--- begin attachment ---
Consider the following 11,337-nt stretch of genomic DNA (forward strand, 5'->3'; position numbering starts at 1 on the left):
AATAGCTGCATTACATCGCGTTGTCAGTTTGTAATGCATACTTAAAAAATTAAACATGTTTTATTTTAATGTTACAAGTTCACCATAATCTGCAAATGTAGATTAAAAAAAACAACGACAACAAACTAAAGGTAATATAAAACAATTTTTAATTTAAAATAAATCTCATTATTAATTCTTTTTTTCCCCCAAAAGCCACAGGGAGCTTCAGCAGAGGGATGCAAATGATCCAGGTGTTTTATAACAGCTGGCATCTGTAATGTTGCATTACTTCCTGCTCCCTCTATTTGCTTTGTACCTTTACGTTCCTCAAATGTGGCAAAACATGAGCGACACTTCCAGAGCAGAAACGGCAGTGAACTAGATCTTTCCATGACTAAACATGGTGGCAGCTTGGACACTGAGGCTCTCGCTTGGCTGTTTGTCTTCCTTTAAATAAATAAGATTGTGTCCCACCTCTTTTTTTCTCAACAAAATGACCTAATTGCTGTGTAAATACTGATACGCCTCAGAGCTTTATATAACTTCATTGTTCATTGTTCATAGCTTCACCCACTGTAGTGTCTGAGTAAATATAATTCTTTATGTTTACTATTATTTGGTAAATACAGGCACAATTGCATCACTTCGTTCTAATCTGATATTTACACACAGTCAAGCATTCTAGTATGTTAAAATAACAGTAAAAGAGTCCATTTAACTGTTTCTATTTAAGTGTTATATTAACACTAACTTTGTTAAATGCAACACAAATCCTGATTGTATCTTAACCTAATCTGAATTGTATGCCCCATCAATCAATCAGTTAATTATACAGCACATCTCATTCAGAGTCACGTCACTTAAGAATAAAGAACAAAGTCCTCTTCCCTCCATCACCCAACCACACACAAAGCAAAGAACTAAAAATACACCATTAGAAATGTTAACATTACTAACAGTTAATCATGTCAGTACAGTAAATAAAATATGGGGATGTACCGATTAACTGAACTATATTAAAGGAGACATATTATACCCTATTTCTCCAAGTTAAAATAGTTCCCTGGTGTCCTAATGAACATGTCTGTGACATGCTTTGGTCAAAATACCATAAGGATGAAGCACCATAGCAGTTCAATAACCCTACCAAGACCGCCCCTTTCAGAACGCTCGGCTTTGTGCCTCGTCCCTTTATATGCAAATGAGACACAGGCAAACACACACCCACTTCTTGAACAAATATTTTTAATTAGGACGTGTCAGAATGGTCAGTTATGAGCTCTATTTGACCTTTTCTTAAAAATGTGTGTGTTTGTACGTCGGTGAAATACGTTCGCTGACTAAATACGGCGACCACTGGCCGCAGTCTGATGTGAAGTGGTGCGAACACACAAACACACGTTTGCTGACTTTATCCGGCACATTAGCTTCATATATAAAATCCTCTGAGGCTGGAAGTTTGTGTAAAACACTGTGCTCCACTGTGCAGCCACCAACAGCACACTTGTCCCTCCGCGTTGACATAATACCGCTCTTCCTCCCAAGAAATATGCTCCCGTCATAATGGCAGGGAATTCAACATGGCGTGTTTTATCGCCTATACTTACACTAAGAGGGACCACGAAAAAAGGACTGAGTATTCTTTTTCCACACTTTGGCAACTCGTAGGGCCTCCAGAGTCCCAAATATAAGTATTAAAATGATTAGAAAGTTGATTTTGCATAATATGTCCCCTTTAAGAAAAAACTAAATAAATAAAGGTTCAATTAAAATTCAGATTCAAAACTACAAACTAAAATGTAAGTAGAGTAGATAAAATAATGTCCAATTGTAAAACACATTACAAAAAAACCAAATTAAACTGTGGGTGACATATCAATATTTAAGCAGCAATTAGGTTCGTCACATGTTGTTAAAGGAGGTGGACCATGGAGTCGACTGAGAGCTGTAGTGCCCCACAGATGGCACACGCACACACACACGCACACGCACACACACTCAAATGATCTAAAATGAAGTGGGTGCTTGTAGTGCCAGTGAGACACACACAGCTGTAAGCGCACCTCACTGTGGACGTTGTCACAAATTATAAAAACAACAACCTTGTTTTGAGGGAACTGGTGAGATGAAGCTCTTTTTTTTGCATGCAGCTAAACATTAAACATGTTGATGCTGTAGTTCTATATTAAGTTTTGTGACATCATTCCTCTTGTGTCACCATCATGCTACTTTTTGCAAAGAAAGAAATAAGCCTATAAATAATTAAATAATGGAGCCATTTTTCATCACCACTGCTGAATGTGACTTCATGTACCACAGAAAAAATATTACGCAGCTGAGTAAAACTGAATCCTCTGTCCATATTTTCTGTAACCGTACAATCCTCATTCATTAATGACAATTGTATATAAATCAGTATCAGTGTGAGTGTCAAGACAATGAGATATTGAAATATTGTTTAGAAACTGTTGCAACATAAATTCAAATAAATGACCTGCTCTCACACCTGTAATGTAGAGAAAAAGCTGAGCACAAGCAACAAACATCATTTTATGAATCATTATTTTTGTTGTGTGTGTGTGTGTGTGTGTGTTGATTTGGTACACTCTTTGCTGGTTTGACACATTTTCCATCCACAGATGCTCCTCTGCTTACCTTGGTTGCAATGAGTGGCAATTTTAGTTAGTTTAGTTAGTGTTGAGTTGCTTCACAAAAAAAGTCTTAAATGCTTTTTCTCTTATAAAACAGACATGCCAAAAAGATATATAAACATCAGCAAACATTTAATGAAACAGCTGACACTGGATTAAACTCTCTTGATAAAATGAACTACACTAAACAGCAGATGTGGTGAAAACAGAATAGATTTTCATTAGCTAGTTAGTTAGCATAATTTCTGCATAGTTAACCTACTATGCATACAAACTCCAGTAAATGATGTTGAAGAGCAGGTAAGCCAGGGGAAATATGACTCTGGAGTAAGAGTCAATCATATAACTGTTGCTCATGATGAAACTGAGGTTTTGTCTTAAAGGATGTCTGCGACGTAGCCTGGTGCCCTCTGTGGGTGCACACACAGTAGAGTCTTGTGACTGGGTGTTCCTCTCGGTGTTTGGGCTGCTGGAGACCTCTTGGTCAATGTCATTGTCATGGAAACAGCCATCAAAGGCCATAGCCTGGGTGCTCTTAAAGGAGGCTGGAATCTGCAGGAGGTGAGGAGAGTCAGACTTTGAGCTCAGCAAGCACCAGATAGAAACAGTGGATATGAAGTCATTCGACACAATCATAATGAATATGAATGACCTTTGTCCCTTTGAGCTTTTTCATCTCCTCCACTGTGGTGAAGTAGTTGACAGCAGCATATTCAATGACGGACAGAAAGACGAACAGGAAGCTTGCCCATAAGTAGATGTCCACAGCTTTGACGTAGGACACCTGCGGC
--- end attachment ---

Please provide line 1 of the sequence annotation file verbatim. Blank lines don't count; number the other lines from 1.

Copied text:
Consider the following 11,337-nt stretch of genomic DNA (forward strand, 5'->3'; position numbering starts at 1 on the left):